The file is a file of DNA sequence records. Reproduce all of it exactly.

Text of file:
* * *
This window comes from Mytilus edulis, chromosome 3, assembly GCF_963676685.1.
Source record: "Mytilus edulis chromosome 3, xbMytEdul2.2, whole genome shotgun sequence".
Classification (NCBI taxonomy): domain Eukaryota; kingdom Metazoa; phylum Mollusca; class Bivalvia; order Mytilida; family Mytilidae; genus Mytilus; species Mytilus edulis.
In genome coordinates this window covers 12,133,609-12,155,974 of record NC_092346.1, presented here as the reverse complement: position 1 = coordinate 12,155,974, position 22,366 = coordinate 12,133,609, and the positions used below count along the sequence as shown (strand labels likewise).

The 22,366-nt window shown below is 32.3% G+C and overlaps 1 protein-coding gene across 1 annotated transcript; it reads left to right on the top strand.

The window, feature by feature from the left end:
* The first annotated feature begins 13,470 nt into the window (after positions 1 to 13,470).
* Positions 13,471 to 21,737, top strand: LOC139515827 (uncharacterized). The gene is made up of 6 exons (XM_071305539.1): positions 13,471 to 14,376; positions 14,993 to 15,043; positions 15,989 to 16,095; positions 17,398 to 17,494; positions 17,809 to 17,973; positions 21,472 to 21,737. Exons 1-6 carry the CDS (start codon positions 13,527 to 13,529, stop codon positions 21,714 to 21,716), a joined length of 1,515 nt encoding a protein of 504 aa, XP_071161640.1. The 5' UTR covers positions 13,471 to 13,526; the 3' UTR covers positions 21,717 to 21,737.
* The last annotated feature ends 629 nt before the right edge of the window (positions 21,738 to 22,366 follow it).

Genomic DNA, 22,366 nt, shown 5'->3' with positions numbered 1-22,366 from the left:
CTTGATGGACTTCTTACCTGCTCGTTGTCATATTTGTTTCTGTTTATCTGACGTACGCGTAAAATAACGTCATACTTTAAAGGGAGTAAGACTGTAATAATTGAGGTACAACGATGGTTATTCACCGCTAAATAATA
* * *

This window comes from Mytilus edulis, chromosome 3, assembly GCF_963676685.1.
Source record: "Mytilus edulis chromosome 3, xbMytEdul2.2, whole genome shotgun sequence".
Classification (NCBI taxonomy): domain Eukaryota; kingdom Metazoa; phylum Mollusca; class Bivalvia; order Mytilida; family Mytilidae; genus Mytilus; species Mytilus edulis.
In genome coordinates this window covers 12,133,609-12,155,974 of record NC_092346.1, presented here as the reverse complement: position 1 = coordinate 12,155,974, position 22,366 = coordinate 12,133,609, and the positions used below count along the sequence as shown (strand labels likewise).

The 22,366-nt window shown below is 32.3% G+C and overlaps 1 protein-coding gene across 1 annotated transcript; it reads left to right on the top strand.

The window, feature by feature from the left end:
* The first annotated feature begins 13,470 nt into the window (after positions 1 to 13,470).
* Positions 13,471 to 21,737, top strand: LOC139515827 (uncharacterized). The gene is made up of 6 exons (XM_071305539.1): positions 13,471 to 14,376; positions 14,993 to 15,043; positions 15,989 to 16,095; positions 17,398 to 17,494; positions 17,809 to 17,973; positions 21,472 to 21,737. Exons 1-6 carry the CDS (start codon positions 13,527 to 13,529, stop codon positions 21,714 to 21,716), a joined length of 1,515 nt encoding a protein of 504 aa, XP_071161640.1. The 5' UTR covers positions 13,471 to 13,526; the 3' UTR covers positions 21,717 to 21,737.
* The last annotated feature ends 629 nt before the right edge of the window (positions 21,738 to 22,366 follow it).

Genomic DNA, 22,366 nt, shown 5'->3' with positions numbered 1-22,366 from the left:
CTTGATGGACTTCTTACCTGCTCGTTGTCATATTTGTTTCTGTTTATCTGACGTACGCGTAAAATAACGTCATACTTTAAAGGGAGTAAGACTGTAATAATTGAGGTACAACGATGGTTATTCACCGCTAAATAATA